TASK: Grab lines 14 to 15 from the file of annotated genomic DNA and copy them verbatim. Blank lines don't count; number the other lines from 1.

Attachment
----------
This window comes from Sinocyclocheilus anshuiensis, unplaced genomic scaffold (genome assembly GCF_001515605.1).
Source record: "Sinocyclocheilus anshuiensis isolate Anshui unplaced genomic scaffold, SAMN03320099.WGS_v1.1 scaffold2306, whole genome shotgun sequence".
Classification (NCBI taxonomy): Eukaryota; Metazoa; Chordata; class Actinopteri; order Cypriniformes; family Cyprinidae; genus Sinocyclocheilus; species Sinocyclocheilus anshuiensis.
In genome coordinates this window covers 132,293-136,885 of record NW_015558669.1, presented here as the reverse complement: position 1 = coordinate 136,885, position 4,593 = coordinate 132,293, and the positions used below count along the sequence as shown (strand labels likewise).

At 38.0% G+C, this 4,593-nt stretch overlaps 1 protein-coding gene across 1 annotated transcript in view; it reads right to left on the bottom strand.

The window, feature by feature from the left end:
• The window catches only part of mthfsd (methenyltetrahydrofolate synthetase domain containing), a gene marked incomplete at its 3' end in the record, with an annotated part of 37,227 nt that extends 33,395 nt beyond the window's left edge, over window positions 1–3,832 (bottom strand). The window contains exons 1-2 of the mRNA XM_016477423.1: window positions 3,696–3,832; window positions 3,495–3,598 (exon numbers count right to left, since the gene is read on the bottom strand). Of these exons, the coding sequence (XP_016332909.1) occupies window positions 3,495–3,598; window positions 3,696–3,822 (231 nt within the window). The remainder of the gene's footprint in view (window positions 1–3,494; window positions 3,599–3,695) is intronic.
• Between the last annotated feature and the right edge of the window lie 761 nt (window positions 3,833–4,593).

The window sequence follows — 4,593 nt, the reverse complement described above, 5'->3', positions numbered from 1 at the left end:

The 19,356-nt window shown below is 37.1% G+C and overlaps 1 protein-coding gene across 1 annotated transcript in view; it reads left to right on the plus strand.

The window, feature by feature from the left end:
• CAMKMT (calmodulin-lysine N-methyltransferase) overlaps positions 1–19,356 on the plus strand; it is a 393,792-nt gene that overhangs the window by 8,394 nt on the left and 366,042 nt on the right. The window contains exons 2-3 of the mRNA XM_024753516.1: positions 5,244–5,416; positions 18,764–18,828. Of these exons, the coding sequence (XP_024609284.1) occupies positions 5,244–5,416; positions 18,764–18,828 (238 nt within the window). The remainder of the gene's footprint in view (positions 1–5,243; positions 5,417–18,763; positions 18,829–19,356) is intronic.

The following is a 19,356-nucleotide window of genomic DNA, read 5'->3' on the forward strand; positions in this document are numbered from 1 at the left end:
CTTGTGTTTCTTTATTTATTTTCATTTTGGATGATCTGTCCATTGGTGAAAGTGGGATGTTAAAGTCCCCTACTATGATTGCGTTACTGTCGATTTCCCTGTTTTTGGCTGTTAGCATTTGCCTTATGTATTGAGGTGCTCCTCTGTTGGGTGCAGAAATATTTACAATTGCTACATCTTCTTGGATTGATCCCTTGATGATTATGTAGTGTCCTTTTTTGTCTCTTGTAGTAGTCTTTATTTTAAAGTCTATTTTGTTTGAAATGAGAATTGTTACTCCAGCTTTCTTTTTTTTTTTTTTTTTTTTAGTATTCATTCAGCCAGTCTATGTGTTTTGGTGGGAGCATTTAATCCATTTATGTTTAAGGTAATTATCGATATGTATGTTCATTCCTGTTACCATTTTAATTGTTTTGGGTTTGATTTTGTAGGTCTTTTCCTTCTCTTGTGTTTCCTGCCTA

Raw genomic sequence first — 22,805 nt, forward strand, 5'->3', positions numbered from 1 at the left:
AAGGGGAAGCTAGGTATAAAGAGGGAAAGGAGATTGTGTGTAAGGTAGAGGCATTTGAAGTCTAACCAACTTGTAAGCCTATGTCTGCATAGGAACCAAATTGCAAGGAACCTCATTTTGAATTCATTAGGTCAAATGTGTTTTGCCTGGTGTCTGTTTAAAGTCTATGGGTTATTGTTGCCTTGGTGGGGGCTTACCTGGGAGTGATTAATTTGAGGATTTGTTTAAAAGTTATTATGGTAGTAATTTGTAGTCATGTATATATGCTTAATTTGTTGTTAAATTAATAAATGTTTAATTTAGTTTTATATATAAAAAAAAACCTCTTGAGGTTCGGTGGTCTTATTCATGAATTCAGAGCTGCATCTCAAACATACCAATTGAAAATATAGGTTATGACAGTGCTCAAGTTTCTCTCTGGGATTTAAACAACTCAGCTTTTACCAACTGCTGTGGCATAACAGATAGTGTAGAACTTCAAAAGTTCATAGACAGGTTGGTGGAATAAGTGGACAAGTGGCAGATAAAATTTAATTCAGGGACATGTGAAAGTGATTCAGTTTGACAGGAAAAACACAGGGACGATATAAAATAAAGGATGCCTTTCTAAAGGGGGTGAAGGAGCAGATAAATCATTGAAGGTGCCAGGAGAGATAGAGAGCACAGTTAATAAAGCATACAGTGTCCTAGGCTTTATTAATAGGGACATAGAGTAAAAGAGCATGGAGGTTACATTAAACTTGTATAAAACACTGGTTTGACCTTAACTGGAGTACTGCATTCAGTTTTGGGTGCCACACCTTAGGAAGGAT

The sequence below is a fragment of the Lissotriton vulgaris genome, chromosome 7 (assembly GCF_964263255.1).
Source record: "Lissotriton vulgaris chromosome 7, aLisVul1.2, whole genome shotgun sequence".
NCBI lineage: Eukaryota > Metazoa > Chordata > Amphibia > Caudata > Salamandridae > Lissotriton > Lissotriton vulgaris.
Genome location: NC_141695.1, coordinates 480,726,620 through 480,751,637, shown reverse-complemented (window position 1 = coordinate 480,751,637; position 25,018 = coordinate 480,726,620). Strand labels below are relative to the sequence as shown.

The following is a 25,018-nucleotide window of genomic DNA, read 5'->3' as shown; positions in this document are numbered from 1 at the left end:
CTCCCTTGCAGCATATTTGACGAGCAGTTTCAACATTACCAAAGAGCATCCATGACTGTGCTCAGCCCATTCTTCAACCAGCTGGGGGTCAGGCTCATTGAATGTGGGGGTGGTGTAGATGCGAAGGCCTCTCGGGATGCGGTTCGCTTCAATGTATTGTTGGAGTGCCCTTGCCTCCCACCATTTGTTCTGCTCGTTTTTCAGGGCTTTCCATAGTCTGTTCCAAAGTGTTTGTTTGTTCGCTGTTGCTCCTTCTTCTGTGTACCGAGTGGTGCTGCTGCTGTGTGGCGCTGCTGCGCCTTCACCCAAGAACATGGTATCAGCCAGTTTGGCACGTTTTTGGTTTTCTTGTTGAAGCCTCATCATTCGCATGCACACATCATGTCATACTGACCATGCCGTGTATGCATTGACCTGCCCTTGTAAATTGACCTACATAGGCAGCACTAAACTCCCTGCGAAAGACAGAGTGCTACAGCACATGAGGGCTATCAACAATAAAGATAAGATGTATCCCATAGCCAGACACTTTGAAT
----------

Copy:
CTTGTGTTTCTTTATTTATTTTCATTTTGGATGATCTGTCCATTGGTGAAAGTGGGATGTTAAAGTCCCCTACTATGATTGCGTTACTGTCGATTTCCCTGTTTTTGGCTGTTAGCATTTGCCTTATGTATTGAGGTGCTCCTCTGTTGGGTGCAGAAATATTTACAATTGCTACATCTTCTTGGATTGATCCCTTGATGATTATGTAGTGTCCTTTTTTGTCTCTTGTAGTAGTCTTTATTTTAAAGTCTATTTTGTTTGAAATGAGAATTGTTACTCCAGCTTTCTTTTTTTTTTTTTTTTTTTTAGTATTCATTCAGCCAGTCTATGTGTTTTGGTGGGAGCATTTAATCCATTTATGTTTAAGGTAATTATCGATATGTATGTTCATTCCTGTTACCATTTTAATTGTTTTGGGTTTGATTTTGTAGGTCTTTTCCTTCTCTTGTGTTTCCTGCCTA

Raw genomic sequence first — 22,805 nt, forward strand, 5'->3', positions numbered from 1 at the left: